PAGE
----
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Reporting fraud

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30 June 2021

Fraud is a significant threat to the integrity of our schemes and the credibility of the markets that we operate. It is defined as ‘dishonestly obtaining a benefit or causing a loss by deception or other means ’ (as per Commonwealth Fraud Control Framework 2017 ). Fraud is intentional; it requires an intent to obtain a benefit (tangible or intangible) or cause a loss to the agency. It is not the result of carelessness, accident, or error.

If you suspect that someone may be committing fraud against our schemes, or you suspect fraud or corruption by our staff, we encourage you to report it.

Contents

How to report fraud

If you suspect fraud, reports can be made by:

  • lodging a report via the Online Reporting Tool
  • if you are unable to lodge a report via the Online Reporting Tool, you can contact us
  • accessing the Online Reporting Tool via QR Code:
    QR code for the Online Reporting Tool


In general, to assist us in assessing and properly investigating your allegation, you should include:

  • details of the alleged wrongdoing
  • who committed the alleged wrongdoing
  • when and where the alleged wrongdoing occurred
  • relevant events surrounding the issue
  • if you did anything in response to the wrongdoing
  • others who know about the wrongdoing and have allowed it to continue
  • if you’re concerned about possible reprisals as a result of making your disclosure
  • any supporting documentation and/or any witnesses
  • your name and contact details, unless you want to be anonymous.

What happens to your report

The Clean Energy Regulator takes all reports of suspected fraud seriously. Our specialist officers assess every allegation of fraud and, where appropriate, investigate it. The more information you can provide, the better we are able to look into the matter.

If we find enough evidence of criminal behaviour, we may take further steps. We may refer cases to the Commonwealth Director of Public Prosecutions. This may lead to criminal charges and jail.

In some cases, we may not take any further action or may refer the matter to another area to review. For example, we may find any of the following:

  • there isn’t enough information in the report to identify the person involved
  • an assessment of the facts identifies that the matter referred is not fraud
  • an assessment of the facts identifies that the matter is best dealt with under another process
  • the report is considered vexatious or malicious
  • the matter has been previously reported and investigated.

Due to privacy restrictions and/or the integrity of any investigation, feedback is not usually provided to the individual making a report. Please note that if your allegation involves another individual, we will not be able to give you any information about the conduct or outcome of the investigation due to our obligations under the Privacy Act 1988.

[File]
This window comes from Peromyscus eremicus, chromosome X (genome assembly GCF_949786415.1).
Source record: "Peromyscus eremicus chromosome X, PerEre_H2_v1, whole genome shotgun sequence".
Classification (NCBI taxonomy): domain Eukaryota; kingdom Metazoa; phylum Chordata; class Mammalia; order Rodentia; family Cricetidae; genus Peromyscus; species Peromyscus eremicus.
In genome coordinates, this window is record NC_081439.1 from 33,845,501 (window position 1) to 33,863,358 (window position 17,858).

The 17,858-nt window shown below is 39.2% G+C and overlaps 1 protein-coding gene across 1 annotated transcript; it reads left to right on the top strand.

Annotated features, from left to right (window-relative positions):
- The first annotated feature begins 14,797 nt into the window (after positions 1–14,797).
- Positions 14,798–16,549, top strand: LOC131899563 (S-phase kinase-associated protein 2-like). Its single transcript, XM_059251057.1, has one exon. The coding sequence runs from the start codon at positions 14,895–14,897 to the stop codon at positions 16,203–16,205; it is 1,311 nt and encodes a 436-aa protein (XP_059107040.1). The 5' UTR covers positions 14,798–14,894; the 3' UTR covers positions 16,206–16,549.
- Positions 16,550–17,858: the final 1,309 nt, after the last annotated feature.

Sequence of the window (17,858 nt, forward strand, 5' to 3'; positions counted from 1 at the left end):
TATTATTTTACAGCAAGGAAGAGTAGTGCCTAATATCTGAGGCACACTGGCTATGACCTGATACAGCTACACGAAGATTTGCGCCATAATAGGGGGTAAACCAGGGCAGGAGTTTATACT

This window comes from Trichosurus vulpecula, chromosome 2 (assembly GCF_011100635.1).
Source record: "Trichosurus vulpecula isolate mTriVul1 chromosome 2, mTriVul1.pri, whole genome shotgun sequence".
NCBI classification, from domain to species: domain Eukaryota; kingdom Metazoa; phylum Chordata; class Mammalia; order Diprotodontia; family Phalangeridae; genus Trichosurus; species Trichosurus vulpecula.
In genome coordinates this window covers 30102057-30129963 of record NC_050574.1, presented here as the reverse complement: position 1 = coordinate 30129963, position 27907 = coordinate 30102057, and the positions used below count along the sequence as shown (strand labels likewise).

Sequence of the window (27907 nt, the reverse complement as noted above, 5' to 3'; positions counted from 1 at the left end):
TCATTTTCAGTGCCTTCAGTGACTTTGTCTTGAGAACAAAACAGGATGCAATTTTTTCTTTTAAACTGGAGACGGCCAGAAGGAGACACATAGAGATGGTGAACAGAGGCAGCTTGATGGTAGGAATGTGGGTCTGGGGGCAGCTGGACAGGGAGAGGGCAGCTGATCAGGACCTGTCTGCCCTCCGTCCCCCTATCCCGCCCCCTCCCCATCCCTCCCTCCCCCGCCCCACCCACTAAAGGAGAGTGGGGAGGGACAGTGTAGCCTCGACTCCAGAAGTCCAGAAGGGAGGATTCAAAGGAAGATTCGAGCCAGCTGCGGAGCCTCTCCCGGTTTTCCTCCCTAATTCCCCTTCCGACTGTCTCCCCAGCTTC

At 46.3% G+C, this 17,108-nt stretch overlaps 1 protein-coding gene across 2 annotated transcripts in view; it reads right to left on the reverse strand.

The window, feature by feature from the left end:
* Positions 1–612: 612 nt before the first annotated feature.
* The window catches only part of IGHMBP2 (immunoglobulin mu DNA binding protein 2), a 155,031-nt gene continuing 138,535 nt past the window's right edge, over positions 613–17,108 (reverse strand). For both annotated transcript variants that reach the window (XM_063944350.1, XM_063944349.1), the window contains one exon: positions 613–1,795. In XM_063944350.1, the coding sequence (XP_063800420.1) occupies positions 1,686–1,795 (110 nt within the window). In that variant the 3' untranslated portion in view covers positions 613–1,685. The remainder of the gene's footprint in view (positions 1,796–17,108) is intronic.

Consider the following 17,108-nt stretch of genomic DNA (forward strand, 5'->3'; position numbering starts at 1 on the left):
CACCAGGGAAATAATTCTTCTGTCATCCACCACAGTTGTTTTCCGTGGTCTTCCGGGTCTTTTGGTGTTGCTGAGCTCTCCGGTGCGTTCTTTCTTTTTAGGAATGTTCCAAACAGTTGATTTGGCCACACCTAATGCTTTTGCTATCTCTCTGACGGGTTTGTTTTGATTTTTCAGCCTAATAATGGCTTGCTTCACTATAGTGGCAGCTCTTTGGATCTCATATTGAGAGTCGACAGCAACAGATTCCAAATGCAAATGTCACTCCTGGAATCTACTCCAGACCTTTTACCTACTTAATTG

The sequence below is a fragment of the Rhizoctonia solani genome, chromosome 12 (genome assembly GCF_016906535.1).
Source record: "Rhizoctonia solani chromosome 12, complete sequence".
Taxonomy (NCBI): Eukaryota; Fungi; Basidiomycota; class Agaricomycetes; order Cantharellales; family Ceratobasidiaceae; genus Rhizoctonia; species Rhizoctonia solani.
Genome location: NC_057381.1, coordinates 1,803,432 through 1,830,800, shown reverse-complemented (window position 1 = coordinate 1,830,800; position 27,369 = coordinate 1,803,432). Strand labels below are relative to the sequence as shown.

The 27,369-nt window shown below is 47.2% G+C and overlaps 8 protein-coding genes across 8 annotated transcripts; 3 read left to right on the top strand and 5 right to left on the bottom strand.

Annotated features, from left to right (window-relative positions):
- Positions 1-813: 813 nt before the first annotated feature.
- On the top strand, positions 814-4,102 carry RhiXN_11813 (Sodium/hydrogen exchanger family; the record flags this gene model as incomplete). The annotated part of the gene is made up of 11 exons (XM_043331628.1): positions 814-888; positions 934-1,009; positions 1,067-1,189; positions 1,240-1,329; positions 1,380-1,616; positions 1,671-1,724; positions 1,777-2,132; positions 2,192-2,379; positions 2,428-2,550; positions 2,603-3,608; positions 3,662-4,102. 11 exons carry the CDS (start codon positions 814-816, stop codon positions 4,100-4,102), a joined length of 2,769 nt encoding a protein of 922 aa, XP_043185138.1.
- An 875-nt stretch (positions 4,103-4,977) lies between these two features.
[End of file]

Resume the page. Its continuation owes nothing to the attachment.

What is fraud and corruption

Fraud is defined as ‘dishonestly obtaining a benefit or causing a loss by deception or other means’ (as per Commonwealth Fraud Control Framework 2017). Fraud is intentional; it requires an intent to obtain a benefit (tangible or intangible) or cause a loss to the agency. It is not the result of carelessness, accident, or error.

Fraud can be perpetrated internally (by staff or contractors of the Clean Energy Regulator) or externally (by service providers, contractors, individual recipients of agency funding or organised crime groups). There is also a combination of internal and external fraud, which is known as complex fraud.

Corruption is defined as ‘dishonest activity in which an employee, manager or contractor of an entity acts contrary to the interest of the entity and abuses their position of trust in order to achieve some personal gain or advantage for themselves’ (as per standard AS/NZ 8001:2008 Fraud and Corruption Control).

Examples of fraud and corruption

Examples of fraud and corruption include:

External:

  • providing false or misleading information in an application to the Clean Energy Regulator
  • misusing Obligation Transfer Numbers (OTNs) or using bogus OTNs
  • making a false entry into a Registry
  • offering or giving bribes, gifts, entertainment, or anything else of value to obtain a benefit
  • inflating invoices for services, or invoicing for services not provided.

Internal (by our staff):

  • falsification of qualifications or experience to gain employment
  • seeking, giving, or taking bribes, gifts, entertainment or anything else of value from people providing goods or services to the Clean Energy Regulator
  • manipulating recruitment, procurement, or grant processes
  • collusion or conspiracy between internal and external parties
  • misuse of corporate resources (such as corporate credit cards)
  • improperly disclosing government information to benefit them or someone else.


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